Otherwise when you shift to a different lister, Opus 12 will revert to the default toolbars. That's it for now. I'll be adding to this page over the coming weeks. As usual, feel free to send your comments. Wishing you good health and lots of fun with Directory Opus 12, Andy How to Upgrade to DO 12. Directory Opus is the Firefox of file browsing. And not only does DOpus introduce tabbed file browsing, but it features dual-columns. Which is analogous to having dual-monitors; enabling you to compare two active directories at the same time in the same window. Above: The default layout for Directory Opus 10.
Directory Opus adds a â€œLightâ€ version that is very feature-rich. At less than half the cost of the Pro version, it’s worth a look for anyone who wants a better Windows Explorer.
Directory Opus is an extremely powerful and flexible Explorer replacement. Directory Opus Light is slightly less powerful and flexible, but still really good. I’ve had some bad experiences with “Light” versions of software that are so limited as to be nothing more than teaser ads for their higher-powered siblings. Directory Opus Light handily avoids this trap, perhaps because it’s not a free program (at $30 AUD, it is less than half the cost of the Pro version, which costs $70 AUD), and thus needs to be worth paying for. Short answer: It is.
The installer includes both Light and Standard versions, and users can freely flip between them during the trial. To compare the feature differences, see our review of Directory Opus Standard 10.
Directory Opus Light creates a lister, or file/directory viewer. This lister can be configured in a variety of ways: single pane, dual pane, directory tree, dual directory tree, viewer pane, and so on. You can save favorite configurations and switched the lister to them at any time. Each file pane can contain multiple tabs, each tab showing a folder. Files can be dragged from tab to tab to copy them, and each tab can be sorted or viewed independently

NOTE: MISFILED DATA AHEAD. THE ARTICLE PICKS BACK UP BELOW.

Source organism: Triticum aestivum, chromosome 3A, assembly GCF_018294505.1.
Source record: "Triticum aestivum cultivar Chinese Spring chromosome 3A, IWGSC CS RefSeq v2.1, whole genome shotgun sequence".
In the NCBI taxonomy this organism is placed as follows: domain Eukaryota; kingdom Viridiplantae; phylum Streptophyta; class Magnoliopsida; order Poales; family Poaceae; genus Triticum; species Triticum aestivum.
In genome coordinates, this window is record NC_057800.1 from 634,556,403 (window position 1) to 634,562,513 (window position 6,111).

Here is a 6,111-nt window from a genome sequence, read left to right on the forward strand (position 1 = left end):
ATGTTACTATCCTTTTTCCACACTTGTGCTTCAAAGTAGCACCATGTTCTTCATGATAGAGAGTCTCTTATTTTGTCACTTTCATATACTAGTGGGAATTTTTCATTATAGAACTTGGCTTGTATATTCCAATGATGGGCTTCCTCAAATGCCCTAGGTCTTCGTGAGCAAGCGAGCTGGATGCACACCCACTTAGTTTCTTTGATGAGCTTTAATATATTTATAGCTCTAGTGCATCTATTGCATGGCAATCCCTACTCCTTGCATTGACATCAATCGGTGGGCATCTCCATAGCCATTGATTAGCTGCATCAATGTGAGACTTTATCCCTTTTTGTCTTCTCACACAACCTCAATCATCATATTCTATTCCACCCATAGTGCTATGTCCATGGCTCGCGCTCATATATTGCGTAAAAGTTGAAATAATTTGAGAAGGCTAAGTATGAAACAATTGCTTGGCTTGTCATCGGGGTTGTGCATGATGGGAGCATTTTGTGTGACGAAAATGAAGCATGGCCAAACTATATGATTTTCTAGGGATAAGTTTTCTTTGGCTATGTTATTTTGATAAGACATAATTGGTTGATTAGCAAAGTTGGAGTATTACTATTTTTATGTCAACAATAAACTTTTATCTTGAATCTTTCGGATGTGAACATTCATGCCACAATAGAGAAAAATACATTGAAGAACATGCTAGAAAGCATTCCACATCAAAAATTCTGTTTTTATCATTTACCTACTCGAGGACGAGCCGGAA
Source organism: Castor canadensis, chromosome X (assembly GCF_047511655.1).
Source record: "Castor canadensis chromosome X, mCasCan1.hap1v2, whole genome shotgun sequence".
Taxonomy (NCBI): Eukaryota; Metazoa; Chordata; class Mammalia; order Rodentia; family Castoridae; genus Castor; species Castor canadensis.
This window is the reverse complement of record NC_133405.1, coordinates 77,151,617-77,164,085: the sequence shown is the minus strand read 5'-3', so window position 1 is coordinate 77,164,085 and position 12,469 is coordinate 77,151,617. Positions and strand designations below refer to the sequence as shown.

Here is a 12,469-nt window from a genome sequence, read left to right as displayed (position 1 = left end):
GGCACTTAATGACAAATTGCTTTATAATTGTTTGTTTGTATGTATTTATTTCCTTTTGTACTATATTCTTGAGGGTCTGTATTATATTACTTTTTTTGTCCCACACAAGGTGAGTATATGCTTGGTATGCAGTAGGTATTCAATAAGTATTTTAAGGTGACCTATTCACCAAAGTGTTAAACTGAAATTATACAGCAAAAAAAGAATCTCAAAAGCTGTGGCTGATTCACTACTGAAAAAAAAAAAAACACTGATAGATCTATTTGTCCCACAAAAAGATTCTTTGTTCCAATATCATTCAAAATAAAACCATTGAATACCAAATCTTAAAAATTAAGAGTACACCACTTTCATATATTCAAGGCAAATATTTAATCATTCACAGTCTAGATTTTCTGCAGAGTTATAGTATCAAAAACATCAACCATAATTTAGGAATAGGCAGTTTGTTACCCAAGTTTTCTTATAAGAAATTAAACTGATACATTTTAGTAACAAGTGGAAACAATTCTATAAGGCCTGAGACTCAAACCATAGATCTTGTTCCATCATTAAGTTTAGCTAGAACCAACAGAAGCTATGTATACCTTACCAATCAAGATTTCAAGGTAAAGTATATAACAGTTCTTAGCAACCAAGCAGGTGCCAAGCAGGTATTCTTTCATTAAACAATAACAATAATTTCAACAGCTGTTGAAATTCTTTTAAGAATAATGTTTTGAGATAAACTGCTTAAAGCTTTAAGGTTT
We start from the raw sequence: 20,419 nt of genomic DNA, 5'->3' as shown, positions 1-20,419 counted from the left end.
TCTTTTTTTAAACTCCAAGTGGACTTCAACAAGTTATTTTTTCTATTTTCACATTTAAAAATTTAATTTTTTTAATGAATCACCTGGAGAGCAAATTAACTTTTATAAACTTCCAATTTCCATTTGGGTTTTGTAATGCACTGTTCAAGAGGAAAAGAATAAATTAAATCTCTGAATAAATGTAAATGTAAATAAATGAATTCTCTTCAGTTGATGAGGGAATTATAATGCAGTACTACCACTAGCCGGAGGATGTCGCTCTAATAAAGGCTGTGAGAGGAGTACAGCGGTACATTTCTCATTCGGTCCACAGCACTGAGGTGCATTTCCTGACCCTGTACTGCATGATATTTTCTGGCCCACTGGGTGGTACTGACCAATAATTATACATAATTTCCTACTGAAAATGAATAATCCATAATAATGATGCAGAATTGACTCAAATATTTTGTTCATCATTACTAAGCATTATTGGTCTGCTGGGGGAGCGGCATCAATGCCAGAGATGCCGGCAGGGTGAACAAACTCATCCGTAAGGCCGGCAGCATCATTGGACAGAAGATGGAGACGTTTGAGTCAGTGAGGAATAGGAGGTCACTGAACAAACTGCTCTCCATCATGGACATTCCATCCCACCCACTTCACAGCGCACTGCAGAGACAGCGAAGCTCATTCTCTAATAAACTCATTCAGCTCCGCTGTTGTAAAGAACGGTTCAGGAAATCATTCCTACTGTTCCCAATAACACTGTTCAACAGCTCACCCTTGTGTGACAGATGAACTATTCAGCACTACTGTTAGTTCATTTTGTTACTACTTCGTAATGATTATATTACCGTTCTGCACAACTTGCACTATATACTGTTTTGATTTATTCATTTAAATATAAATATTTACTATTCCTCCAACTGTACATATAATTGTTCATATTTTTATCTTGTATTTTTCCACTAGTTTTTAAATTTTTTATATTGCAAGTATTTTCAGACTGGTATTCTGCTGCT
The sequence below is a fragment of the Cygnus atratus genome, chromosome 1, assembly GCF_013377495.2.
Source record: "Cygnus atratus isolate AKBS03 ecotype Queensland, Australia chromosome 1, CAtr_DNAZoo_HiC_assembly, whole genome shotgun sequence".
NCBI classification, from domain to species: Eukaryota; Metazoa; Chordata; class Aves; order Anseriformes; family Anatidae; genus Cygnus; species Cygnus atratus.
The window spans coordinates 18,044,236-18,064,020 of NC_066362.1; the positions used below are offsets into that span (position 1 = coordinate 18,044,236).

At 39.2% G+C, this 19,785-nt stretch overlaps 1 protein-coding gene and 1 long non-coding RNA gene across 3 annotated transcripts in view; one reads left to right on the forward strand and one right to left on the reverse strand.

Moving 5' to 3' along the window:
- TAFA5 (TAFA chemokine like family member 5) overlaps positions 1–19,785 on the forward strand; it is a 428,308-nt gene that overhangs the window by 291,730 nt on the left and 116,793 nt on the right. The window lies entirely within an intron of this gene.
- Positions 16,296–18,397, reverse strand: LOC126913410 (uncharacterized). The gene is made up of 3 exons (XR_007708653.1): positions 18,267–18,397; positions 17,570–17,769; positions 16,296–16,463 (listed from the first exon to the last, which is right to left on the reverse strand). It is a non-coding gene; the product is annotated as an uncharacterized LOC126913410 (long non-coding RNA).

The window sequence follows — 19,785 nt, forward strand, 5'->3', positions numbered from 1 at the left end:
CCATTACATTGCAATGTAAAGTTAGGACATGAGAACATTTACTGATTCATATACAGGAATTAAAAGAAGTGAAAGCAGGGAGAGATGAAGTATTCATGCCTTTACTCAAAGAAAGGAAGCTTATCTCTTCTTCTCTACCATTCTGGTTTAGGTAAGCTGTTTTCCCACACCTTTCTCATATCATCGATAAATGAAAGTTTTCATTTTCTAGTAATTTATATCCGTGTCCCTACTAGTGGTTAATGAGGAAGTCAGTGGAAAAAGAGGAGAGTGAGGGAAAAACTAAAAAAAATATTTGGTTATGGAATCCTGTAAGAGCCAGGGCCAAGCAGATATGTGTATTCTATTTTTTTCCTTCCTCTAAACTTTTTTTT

In addition to this, each tab has a filter option, so that you can quickly reduce the files shown to only those matching a criteria, such as “*.pdf”. The filter toolbar can be shown or hidden with a single key press.
Searching in Directory Opus Light can use the Windows Search system (by typing in the location bar), or the more advanced search engine, which involves bringing up the “Find Panel”. This allows the user to specify individual directories to search in, whether or not to include subfolders, to look in archive files, or to look for text in files instead of file names.
Other Directory Opus Light features include a built-in archiver, a file viewer that supports many formats (movie, image, document, and other), high levels of graphic customization (colors, highlighting, etc.), and a “Favorites” menu for easy access to commonly-used folder.
I don’t find much to complain about in Directory Opus Light. It lacks the ability to open up multiple viewer windows, something a longtime Explorer user might want, although the multi-pane, multi-tab interface makes this mostly unnecessary. If you need the multiple viewer windows, you’ll need to upgrade to Standard. That said, even the Light program has a lot of features and options, which presents something of a learning curve. The thirty-day (sixty if you ask for an extension) trial provides more than enough time to get comfortable with the program, and to prove that it’s worth the cost.
Those who just launch programs from the toolbar and always accept all the defaults for file storage, and who barely use File Explorer, might not gain anything from Directory Opus Light. Anyone else should at least download the trial.
Note: The “Try it for free” button on the Product Information page takes you to the vendor’s site, where you can download the latest version of the software appropriate to your system. It is available in 32-bit and 64-bit editions.